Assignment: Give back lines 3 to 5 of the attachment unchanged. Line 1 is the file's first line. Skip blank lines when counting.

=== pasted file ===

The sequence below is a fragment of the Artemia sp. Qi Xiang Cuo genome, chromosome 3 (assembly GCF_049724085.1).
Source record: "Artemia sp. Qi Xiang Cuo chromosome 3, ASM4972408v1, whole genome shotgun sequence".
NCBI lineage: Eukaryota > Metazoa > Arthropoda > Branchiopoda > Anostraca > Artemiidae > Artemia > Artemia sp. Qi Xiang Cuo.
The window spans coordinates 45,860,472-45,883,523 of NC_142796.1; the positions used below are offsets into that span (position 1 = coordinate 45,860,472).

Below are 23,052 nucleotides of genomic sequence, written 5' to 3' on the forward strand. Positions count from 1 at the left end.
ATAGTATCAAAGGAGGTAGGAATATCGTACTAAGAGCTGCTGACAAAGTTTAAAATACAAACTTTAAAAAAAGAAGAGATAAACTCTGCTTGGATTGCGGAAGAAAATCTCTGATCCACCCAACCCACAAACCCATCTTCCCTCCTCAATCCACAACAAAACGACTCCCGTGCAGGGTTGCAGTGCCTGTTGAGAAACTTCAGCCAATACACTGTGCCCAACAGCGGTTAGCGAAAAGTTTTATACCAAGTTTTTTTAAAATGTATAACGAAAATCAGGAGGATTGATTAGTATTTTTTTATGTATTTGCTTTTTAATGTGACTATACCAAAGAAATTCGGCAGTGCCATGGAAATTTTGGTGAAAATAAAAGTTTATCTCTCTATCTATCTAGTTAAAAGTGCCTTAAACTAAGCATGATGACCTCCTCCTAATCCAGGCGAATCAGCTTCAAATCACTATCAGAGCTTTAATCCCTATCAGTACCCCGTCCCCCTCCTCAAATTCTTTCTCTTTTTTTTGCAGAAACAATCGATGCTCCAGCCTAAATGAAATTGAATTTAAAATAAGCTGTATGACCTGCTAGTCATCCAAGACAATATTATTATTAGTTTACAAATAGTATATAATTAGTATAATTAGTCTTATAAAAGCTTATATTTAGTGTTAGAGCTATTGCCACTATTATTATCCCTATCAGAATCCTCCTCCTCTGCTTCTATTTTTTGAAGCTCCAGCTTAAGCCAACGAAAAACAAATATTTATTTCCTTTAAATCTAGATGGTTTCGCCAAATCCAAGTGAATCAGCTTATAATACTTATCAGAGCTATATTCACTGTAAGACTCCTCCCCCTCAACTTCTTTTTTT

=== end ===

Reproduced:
NCBI lineage: Eukaryota > Metazoa > Arthropoda > Branchiopoda > Anostraca > Artemiidae > Artemia > Artemia sp. Qi Xiang Cuo.
The window spans coordinates 45,860,472-45,883,523 of NC_142796.1; the positions used below are offsets into that span (position 1 = coordinate 45,860,472).

Below are 23,052 nucleotides of genomic sequence, written 5' to 3' on the forward strand. Positions count from 1 at the left end.